For most women who’ve undergone a mastectomy or breast removal surgery, they describe the experience as “losing a part of themselves.” It does not only cause change physically, but it also affects how they view themselves, causing them to lose self-confidence and self-esteem. As a result, many breast cancer survivors are opting to have plastic surgery operations such as breast reconstruction.
Breast reconstruction helps restore the shape of your breasts before mastectomy, creating a natural and symmetric-looking result. If you have undergone a double mastectomy, the procedure recreates proportional breasts that suit your body frame. If you only had one breast removed, the process focuses on matching the look of the other breasts.
The reconstruction surgery can be done either through a tissue flap (autologous breast reconstruction) or through breast implants. Autologous breast reconstruction extracts tissue (skin, fat and sometimes muscle) from a donor area in the body and uses that to recreate the breast’s shape. On the other hand, implant based reconstruction uses breast implants- placed behind or in front of the chest muscle.
Either method can produce desirable results. Another essential factor to think about is when you will undergo breast augmentation. The timing of your operation affects the length of your recovery process and the possible health complication that may arise. Breast reconstruction procedures can be immediate, delayed, or delayed-immediate.
Immediate Breast Reconstruction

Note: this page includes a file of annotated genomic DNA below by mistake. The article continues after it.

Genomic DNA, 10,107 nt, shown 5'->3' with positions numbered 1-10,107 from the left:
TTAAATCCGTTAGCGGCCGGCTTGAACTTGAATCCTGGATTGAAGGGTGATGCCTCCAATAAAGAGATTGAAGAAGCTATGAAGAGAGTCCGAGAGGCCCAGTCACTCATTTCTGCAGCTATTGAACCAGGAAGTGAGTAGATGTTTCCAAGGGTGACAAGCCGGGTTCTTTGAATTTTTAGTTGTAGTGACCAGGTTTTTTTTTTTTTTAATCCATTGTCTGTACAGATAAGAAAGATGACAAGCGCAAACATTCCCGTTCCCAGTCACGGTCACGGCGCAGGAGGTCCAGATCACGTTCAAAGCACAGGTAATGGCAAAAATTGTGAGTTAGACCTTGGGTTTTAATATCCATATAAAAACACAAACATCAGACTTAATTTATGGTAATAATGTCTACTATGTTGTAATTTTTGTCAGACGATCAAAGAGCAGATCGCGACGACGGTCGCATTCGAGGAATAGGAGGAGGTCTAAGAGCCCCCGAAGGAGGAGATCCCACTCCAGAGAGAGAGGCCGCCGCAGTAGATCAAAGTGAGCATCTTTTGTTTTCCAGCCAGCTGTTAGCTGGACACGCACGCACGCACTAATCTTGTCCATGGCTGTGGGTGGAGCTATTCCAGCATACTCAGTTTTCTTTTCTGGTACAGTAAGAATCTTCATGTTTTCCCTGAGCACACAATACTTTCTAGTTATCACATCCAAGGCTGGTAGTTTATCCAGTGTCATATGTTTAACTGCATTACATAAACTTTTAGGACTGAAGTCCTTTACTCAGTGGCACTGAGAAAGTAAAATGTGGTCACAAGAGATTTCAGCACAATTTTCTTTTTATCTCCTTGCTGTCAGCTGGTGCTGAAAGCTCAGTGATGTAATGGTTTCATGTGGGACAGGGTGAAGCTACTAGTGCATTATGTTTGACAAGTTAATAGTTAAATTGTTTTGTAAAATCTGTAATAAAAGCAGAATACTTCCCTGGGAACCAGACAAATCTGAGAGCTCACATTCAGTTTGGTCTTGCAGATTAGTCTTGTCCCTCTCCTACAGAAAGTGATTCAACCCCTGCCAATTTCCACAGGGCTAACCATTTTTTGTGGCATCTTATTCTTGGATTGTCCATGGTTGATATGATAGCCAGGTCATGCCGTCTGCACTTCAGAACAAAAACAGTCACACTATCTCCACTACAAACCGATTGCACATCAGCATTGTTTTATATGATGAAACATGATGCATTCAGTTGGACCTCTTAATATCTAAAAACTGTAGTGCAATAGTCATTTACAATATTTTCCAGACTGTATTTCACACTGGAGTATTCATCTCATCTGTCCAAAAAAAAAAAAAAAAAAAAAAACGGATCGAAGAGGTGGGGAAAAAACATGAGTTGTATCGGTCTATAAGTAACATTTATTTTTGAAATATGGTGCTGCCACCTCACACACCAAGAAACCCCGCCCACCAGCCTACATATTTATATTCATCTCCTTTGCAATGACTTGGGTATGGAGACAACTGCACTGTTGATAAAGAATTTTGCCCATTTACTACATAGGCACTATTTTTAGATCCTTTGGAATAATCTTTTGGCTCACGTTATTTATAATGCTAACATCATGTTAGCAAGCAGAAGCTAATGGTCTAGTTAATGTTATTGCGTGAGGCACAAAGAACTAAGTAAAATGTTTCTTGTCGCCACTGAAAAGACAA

As the name suggests, immediate breast reconstruction is done in the same operation as soon as the mastectomy finishes. After your cancer surgeon successfully removes the breast, your plastic surgeon will come in to reconstruct a new one. The procedure can be done with either implants or tissue flaps.
However, immediate breast reconstruction is not recommended if you are required to undergo further treatment for breast cancer. The reconstruction process may negatively affect any other operations. With that said, if you are only undergoing a prophylactic mastectomy — mastectomy to reduce a high risk of breast cancer — then you may opt to have breast reconstruction immediately.
Delayed Breast Reconstruction
As mentioned earlier, breast reconstruction can hinder other operations for the areas affected by cancer, though it is a case-to-case basis. Regardless, if you want to be assured that your treatment has completely healed, you may opt to have delayed breast reconstruction. The reconstruction process starts after all cancer-related therapies like radiation therapy and chemotherapy. Surgeons usually advise their patients to wait until 6 to 12 months after mastectomy before considering undergoing breast reconstruction. If you are still uncertain about the procedure, it can also be done years after your breast removal surgery.
Delayed-Immediate Breast Reconstruction
If you have further cancer-related procedures to go through but want to undergo breast reconstruction immediately, you may want to opt for a staged approach.
In this method, the surgeon initially inserts a tissue expander under the chest muscle after mastectomy. This way, it maintains the shape of the breasts. The expander has a port where the surgeon adds or removes fluid throughout your other procedures. For example, during radiation therapy, the doctor can deflate the expander to allow the radiation to target the area affected by cancer. Once you have recovered from the other operations, you may move on to reconstructing the breasts. The expander is removed and then replaced by a tissue flap or breast implant.